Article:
Your property is an asset you’ve worked hard to purchase. You want that asset to work hard in return and earn you a rental income. Having landlord insurance protects you financially against the risks that come with renting your property out.
What’s the difference between landlord insurance and building insurance?
Building insurance covers you for the structure of your property in the case of damage caused by events such as fires, explosions, storms, floods and earthquakes. Landlord insurance is a little more complicated, and insures you against loss of income or damage to your property while renting it out to tenants.
What does landlord insurance typically cover
Landlord insurance protects you financially against the risks of renting out your property that aren’t covered by other types of home and contents insurance policies.
Some of these risks may include:
- Theft or burglary by tenants (or their guests)
- Damage to building or permanent fittings and fixtures caused by tenants (or their guests)
- Loss of rent due to a tenant defaulting on rental payments (this is especially important if you’re relying on rent to pay your mortgage repayments)
- Legal expenses associated with tenant disputes
- Damage to permanent fittings and fixtures caused by explosion, flood, or fire
- Loss of rent if property becomes uninhabitable due to repairs from an insured event
Questions for your insurer
Insurance policies vary in value. And the fine print of each policy will be very different, so it’s important to ask your insurer the right questions and combe through the inclusions and exclusions carefully.
When shopping around, keep the following questions handy:
- Are there limits on the amount I can claim when a tenant fails to pay rent?
- Is malicious damage caused by tenants or their friends included under the policy? (Some policies only include accidental damage)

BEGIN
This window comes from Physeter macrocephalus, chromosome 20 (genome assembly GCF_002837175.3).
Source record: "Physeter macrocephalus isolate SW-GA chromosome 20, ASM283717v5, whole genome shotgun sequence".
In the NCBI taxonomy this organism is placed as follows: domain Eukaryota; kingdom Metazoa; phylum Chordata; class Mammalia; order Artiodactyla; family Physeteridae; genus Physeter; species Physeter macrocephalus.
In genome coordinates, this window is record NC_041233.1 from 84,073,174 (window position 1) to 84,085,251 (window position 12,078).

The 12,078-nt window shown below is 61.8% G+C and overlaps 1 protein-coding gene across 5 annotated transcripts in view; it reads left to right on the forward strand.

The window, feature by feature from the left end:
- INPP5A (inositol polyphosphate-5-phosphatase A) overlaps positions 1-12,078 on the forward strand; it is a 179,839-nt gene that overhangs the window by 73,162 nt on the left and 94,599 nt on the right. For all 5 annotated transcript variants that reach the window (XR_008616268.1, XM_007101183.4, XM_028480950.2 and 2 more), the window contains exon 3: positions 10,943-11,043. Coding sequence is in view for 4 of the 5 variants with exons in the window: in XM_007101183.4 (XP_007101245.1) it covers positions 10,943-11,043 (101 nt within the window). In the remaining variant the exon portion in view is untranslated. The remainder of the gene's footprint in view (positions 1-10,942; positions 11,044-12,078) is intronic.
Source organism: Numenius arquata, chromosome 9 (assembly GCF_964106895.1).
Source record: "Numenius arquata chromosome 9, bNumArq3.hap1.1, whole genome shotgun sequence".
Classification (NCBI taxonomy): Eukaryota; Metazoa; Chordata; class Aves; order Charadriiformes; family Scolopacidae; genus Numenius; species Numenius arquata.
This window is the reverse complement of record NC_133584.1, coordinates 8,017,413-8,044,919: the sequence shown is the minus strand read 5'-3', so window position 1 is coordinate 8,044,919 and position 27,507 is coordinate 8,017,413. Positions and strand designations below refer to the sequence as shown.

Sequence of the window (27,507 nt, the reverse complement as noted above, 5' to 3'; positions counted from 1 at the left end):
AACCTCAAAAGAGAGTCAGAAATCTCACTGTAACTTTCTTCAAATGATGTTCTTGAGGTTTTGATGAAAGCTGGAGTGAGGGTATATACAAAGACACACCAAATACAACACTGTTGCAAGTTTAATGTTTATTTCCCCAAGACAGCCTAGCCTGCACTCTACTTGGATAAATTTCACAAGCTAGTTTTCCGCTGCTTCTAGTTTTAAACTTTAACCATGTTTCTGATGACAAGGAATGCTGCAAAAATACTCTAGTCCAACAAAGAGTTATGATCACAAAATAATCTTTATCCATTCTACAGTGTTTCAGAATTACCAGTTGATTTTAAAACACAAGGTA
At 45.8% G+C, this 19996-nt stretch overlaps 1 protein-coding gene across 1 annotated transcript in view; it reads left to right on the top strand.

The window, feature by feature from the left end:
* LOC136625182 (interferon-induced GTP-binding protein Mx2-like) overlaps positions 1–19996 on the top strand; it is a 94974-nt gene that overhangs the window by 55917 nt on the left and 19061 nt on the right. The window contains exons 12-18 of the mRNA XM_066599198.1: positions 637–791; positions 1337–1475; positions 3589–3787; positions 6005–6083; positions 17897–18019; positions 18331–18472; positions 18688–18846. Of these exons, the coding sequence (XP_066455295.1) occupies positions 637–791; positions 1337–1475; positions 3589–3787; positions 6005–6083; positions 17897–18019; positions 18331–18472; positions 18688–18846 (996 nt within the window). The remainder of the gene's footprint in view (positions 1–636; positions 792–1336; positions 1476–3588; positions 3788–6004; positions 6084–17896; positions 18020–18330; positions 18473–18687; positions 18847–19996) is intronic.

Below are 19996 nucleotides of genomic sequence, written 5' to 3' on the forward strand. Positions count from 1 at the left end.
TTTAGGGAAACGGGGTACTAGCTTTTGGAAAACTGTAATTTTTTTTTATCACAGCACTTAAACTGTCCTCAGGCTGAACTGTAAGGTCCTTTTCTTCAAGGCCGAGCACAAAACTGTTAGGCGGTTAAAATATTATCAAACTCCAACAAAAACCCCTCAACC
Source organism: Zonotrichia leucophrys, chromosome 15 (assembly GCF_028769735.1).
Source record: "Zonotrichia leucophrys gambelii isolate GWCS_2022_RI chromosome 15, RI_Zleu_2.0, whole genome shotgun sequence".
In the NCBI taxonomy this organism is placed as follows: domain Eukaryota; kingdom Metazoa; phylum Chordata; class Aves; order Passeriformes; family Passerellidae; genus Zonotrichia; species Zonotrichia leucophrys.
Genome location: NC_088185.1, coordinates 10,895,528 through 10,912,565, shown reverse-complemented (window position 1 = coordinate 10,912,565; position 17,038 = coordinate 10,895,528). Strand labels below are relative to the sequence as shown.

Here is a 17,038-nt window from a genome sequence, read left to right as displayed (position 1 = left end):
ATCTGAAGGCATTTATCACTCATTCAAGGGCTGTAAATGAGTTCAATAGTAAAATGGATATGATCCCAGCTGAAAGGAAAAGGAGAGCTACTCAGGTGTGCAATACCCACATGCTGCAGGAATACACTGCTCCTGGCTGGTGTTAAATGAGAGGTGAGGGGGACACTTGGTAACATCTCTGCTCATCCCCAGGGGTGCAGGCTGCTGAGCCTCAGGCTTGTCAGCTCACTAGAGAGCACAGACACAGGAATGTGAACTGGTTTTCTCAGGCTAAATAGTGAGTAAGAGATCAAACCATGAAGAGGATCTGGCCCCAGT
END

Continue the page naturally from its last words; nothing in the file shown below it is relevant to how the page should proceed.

- In the event of flood or fire damage, am I also covered for loss of rent during repair works?
- Will I get reimbursed for re-letting expenses if a tenant has to be evicted, or they break their lease agreement?
- Does the policy include professional tax audit fees?
- Are there restrictions on claims for legal expenses in the case of tenant disputes?
Your property – taking out a tailored insurance policy
The thing about landlord insurance is it works best when your policy is tailored to your property – i.e. you’re covered for the risks that pose the greatest threat. Every property presents different risks.
To identify your insurance needs, consider the following questions:
- Will I be renting out to long-term or short-term tenants? (If you intend to rent your property as a holiday let, you may have specialised short-term rental insurance requirements)
- Will I rent my property out furnished or unfurnished? If you choose the furnished option, you’ll need to find an insurer who can incorporate contents insurance into your insurance package
- Is my property located within a flood, fire or tsunami zone? (You can call the local council to find out, or the insurer may be able to check for you. Either way, make sure you take out a policy that protects you against loss of income and damage caused by such events)
Getting a great deal on your landlord insurance
As with any important purchase, it pays to shop around before you commit. Each insurer will ‘package’ the costs and benefits up differently, and the cheapest policy may not necessarily give you the best value for money.
Getting great value out of your landlord insurance policy
A successful rental property is managed like a business. That means being professional, maintain your property, keeping records and having adequate insurances in place so you get the financial protection you need.
To get the most out of your landlord insurance policy, it’s worth considering a few simple tips:
- Get insurance before renting out your property: you’re entering the unknown with a new tenant, so you want to have insurance in place to have protection just in case.
- Conduct regular inspections: You want to know your tenants are looking after your property. If they’re not, you need to identify issues before they escalate.
- Keep detailed reports (including supporting photographs): This way, you’ll be able to back up your arguments for making a claim.
Learn more about landlord insurance in your state:
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